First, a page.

Would-be seabed miner Chatham Rock Phosphate Ltd (NZX-V: NZP; NZAX: CRP) is continuing its bid to gain a marine consent from The Environmental Protection Authority (EPA) to mine off the South Island's east coast.
This week separate company Trans-Tasman Resources had its second application overturned, to mine 50 million tonnes of sands off the Taranaki seabed, to sift out 5 Mt of ironsands for export annually.
Chatham Rock wants to suction up 1.5 Mt of phosphate nodules from the Chatham Rise seafloor, about 250 kilometres west of the Chatham Islands, in depths of up to 450 metres.
What was successfully overturned by the High Court was the EPA's having granted Trans-Tasman marine consent last August to mine within 66 square km of the South Taranaki Bight, for the next 35 years.
Trans-Tasman has now twice had its bid rejected, and could yet appeal the latest decision, while Chatham Rock had its first marine consent application rejected in February 2015.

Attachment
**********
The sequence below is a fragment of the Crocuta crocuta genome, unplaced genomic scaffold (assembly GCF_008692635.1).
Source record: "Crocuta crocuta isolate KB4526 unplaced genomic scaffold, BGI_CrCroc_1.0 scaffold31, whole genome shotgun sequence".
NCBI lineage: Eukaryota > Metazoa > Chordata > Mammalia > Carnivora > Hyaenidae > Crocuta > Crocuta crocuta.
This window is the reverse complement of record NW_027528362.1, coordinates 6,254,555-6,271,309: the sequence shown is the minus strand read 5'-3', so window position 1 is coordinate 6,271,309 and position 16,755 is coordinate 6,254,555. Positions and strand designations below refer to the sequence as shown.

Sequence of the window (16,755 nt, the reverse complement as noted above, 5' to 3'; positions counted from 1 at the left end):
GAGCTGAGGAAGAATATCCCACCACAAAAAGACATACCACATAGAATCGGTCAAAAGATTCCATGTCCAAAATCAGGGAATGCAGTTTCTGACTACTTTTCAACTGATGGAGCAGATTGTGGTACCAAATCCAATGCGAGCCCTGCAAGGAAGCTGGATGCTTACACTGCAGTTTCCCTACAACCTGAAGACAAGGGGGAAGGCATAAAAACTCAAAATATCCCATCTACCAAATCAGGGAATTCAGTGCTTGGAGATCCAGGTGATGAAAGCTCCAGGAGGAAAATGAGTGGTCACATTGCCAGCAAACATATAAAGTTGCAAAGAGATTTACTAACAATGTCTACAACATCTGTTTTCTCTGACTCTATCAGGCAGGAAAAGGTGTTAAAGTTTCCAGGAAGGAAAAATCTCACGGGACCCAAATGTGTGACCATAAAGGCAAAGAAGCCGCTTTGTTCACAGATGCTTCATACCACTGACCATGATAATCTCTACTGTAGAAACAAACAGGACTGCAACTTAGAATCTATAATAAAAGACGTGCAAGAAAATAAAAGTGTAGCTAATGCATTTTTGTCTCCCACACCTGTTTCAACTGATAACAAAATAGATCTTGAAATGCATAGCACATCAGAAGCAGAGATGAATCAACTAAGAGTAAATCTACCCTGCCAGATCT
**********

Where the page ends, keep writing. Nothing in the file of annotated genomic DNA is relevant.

Environmental and fishing groups, iwi and communities had challenged the Trans-Tasman marine consent in the High Court, which this week quashed the decision, saying an “adaptive management” approach did not protect the environment adequately.
Despite the setback for Trans-Tasman, Chatham's chief executive Chris Castle said the High Court decision of Justice Peter Churchman would provide “important precedents for future marine consent applications.”
While Justice Churchman found the EPA decision making committee was not permitted to use an “adaptive management” approach, Castle said comments by him “appear to support implementation of adaptive management.”
He believed Justice Churchman's decision provided a “comprehensive platform” to support the “prompt amendment” of the Exclusive Economic Zone Act, which would bring it into accord with other domestic and international legislation.
Chatham already have a mining licence for the Chatham Rise and is at present working through its marine consent reapplication.
Castle said yesterday he expected to file a scoping review to the EPA in November.
*Simon Hartley is a senior business writer and assistant chief reporter for the Otago Daily Times.